We all know from experience that how we start each day is important. Indeed, how we start any enterprise is crucial- hence the need for a sound understanding of the basic Gospel before we're baptized. We so often meet the phrase "rose early in the morning" in the Hebrew Bible. Strong defines the Hebrew shawkam translated "rose early" as essentially meaning "to incline the shoulder to a burden... literally to load up on the back of man" (1). In this we see an evident connection with the Lord's thought about taking up the cross daily, for that surely implies we are to take it up each morning (Lk. 9:23). Men and women had arisen each morning for 4000 years and inclined their shoulders to the burden of the day, loaded themselves with it onto their back. And the Lord now took humanity further, in redefining that "load", that burden, as His cross. Practically, does this not mean that we are to reflect as we come to consciousness each morning that we are to load ourselves with His cross? This thought need not necessarily lead to an image of having to burden ourselves with an impossible, awful weight. For again in allusion to this idea of loading oneself up each morning, the Lord spoke of how His burden is light! Here perhaps is one of the finest paradoxes of the spiritual life- that His cross, the life of self-sacrifice and self-giving unto the very end, is indeed heavy and demanding... yet in another sense it is "light", far lighter than the burdens of legalism which Pharisaic religion bound [and binds] upon people.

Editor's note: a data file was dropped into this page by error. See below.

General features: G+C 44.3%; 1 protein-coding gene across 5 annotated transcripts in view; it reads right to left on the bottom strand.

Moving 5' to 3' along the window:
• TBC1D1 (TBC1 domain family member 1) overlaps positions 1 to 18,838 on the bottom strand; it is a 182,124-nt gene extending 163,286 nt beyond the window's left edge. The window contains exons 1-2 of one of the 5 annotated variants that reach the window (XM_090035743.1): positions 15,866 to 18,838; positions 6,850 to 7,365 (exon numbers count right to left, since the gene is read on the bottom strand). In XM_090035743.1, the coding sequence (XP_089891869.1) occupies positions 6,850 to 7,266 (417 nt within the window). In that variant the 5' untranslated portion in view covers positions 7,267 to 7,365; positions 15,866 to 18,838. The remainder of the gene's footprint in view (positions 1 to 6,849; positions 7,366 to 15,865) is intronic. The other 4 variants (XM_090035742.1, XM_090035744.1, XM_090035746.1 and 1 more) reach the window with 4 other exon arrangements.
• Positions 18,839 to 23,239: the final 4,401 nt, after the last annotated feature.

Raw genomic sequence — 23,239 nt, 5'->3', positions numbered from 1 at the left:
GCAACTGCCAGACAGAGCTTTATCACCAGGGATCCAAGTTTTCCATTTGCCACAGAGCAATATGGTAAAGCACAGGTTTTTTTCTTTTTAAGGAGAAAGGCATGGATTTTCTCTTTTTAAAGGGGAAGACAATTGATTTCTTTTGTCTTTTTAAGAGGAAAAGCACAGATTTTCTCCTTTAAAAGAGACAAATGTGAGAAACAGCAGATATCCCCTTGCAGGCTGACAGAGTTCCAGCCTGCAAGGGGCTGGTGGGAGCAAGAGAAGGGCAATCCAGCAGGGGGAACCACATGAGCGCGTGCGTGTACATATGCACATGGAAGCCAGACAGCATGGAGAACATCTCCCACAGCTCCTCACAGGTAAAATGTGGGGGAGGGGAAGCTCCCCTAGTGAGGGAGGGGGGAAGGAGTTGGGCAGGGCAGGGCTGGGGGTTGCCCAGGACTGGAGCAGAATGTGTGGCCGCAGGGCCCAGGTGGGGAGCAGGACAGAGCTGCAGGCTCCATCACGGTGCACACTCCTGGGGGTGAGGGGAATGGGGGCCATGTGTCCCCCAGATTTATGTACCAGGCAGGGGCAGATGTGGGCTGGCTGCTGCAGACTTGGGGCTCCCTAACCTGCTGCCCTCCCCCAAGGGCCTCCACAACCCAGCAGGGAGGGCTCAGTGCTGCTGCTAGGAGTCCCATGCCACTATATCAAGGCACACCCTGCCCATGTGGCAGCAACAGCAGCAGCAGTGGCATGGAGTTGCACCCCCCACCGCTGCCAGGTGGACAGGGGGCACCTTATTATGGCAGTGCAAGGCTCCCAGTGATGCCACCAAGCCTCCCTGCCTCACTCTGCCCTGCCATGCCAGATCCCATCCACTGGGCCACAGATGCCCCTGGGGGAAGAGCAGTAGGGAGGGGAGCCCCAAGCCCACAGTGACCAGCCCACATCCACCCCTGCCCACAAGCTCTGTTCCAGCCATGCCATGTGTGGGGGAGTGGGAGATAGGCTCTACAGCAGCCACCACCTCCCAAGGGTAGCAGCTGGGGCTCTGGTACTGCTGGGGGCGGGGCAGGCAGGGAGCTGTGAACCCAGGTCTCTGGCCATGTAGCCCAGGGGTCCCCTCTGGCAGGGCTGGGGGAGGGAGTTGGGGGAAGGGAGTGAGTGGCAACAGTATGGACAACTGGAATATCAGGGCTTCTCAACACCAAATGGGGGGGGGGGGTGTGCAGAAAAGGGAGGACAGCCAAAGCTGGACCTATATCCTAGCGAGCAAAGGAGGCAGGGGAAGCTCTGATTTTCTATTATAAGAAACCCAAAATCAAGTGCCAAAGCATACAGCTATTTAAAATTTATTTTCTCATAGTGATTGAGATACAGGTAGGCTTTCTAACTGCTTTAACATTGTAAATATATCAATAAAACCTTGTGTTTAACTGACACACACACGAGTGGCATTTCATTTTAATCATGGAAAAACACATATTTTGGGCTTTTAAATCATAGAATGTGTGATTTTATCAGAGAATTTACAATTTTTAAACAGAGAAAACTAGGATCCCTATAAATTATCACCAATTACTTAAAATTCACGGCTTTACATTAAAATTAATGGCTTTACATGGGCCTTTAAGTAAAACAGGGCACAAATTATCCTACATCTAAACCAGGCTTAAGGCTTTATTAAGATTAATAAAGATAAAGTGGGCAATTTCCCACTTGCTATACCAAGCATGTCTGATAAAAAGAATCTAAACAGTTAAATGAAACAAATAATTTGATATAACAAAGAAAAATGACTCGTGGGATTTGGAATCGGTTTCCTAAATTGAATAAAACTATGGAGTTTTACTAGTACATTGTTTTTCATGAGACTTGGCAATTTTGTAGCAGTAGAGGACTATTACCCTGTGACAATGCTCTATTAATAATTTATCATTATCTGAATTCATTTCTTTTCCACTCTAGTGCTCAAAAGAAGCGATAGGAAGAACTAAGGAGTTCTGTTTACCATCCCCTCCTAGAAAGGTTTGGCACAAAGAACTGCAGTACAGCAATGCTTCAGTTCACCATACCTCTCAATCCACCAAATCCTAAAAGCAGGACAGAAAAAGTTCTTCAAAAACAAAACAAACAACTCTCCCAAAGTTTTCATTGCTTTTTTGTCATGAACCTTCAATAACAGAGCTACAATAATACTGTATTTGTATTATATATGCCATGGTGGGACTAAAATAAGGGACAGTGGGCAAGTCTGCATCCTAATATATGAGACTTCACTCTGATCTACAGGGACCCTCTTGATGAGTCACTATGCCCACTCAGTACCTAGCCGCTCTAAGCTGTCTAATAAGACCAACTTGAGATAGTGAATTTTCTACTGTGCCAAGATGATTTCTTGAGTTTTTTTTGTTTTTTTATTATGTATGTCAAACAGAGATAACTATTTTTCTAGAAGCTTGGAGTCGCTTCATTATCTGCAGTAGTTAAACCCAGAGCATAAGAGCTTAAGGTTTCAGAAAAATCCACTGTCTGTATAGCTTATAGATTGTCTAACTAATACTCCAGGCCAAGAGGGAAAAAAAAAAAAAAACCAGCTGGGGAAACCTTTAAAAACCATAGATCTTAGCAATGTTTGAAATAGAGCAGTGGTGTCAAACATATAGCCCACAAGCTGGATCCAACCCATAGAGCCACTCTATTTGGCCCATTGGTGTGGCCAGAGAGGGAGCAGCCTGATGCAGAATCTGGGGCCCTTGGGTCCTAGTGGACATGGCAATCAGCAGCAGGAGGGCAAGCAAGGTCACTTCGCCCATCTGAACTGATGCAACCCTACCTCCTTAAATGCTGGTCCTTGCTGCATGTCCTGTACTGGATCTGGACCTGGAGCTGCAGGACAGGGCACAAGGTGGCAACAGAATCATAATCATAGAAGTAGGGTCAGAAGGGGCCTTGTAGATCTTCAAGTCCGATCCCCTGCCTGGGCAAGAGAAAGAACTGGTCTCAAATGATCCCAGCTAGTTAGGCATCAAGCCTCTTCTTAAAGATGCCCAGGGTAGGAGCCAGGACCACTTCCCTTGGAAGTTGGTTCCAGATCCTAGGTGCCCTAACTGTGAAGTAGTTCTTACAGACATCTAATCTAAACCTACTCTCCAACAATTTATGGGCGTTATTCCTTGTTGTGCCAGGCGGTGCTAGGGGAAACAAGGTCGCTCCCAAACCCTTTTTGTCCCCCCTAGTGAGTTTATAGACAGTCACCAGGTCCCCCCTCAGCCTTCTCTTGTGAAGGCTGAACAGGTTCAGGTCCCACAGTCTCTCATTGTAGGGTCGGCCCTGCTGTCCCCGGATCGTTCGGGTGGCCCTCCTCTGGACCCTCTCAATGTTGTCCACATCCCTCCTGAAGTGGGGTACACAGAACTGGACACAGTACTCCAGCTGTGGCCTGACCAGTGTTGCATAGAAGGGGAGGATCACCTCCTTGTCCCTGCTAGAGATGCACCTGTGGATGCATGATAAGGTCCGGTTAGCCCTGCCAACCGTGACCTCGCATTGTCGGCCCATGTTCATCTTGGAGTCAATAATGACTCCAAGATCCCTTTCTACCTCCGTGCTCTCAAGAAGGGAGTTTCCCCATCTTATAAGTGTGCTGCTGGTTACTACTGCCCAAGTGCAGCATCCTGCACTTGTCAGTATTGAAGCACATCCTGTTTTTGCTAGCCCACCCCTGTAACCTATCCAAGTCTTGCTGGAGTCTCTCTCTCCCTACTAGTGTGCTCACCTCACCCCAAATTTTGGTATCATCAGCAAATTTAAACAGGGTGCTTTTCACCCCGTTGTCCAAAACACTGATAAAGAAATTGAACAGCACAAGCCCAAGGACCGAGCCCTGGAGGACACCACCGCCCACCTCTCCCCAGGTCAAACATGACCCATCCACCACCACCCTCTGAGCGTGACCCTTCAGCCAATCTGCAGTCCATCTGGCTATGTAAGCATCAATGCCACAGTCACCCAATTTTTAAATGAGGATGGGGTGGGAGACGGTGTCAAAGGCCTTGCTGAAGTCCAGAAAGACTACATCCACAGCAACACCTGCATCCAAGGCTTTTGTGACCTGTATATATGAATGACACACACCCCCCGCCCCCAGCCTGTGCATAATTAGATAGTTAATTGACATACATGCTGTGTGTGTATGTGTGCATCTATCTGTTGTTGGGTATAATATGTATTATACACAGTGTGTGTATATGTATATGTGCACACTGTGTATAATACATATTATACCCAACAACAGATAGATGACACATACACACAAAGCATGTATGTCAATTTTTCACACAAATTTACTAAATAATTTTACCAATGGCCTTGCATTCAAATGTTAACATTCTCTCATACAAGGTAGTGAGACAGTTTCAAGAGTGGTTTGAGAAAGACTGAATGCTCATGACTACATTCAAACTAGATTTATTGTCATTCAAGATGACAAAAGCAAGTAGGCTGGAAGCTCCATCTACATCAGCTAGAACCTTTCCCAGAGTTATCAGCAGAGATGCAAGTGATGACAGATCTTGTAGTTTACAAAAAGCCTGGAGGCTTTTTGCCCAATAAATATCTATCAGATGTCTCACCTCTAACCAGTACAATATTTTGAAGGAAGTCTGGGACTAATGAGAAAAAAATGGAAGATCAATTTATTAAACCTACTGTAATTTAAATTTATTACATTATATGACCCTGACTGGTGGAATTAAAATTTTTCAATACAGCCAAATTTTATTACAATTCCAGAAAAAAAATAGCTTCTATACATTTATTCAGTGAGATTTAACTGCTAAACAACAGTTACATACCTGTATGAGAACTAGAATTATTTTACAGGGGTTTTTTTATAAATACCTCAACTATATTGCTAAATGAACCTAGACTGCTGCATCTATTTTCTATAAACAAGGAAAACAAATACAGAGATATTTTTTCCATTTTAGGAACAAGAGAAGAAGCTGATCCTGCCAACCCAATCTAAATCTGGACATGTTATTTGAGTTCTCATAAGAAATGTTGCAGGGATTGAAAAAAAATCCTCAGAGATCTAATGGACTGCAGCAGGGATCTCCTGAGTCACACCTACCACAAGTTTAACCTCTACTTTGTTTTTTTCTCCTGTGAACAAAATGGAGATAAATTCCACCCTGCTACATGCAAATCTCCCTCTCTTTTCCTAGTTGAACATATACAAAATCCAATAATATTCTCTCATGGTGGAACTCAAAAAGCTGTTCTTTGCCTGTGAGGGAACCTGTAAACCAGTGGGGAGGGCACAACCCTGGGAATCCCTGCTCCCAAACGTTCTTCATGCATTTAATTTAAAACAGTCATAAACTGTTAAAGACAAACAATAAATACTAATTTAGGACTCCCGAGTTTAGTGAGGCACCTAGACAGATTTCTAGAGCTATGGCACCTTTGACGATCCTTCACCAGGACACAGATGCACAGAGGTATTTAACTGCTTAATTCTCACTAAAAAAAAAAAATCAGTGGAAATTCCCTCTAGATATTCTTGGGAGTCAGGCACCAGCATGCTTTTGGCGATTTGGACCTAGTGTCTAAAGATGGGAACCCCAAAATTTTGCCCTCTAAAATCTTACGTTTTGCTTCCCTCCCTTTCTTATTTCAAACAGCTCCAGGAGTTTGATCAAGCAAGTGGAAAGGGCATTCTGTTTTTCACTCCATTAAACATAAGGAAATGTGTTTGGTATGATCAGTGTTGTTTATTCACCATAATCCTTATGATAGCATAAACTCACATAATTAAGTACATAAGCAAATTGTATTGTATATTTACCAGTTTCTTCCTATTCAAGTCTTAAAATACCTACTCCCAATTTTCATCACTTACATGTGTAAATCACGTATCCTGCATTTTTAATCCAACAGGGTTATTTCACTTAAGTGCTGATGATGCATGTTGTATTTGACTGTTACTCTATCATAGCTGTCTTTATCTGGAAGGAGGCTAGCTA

And so maybe we should all make a conscious effort to think of the idea of daily carrying the Lord's cross, each time we awake. In those moments of regaining consciousness, Job realized that God "visits" us every morning, He 'seeks' us then (Job 7:18,21). Through his sufferings, Job came [as we all do in such times] to a very deep understanding of the essence of God- and I think this understanding of God's morning 'visiting' and 'seeking' of us each morning is indeed valuable. May God not 'find' us simply too busy and stressed and rushing around each morning that we have no thought for Him. Perceiving this, David made a promise to God which we could all copy: "My voice shall you hear in the morning, O Lord; in the morning will I direct my prayer unto you, and will look up" (Ps. 5:3). Are we rolling out of bed, irritated by the alarm clock and then dashing to the bathroom and thence to the kitchen and thence to the day's work... with no thought for God? The language of 'directing' or 'gathering' our prayer together, looking up to God... all speaks of a conscious attempt at thought control and marshalling of our thoughts towards our Father. The Psalms give further insight into the disciplined nature of David's prayer-life: "Evening and morning and at noon will I pray" (Ps. 55:17); "I will sing aloud of thy mercy in the morning" (Ps. 59:16); "in the morning shall my prayer come before you" (Ps. 88:13); "to praise your mercy in the morning, and your faithfulness every night" (Ps. 92:2); "before the dawning of the morning, I hope in your word" (Ps. 119:147). This kind of self-discipline is the utter essence of practical Christianity. It is through this that we will realize every morning that God is our "arm", our strength, for the coming day (Is. 33:2); and God's mercies are only renewed every morning in that the righteous man thinks afresh about them every morning (Lam. 3:23)- for God's mercy itself is around the clock! Likewise the comment in Zeph. 3:5 that God's judgments are revealed every morning only becomes true in that the believer meditates upon God's word each morning.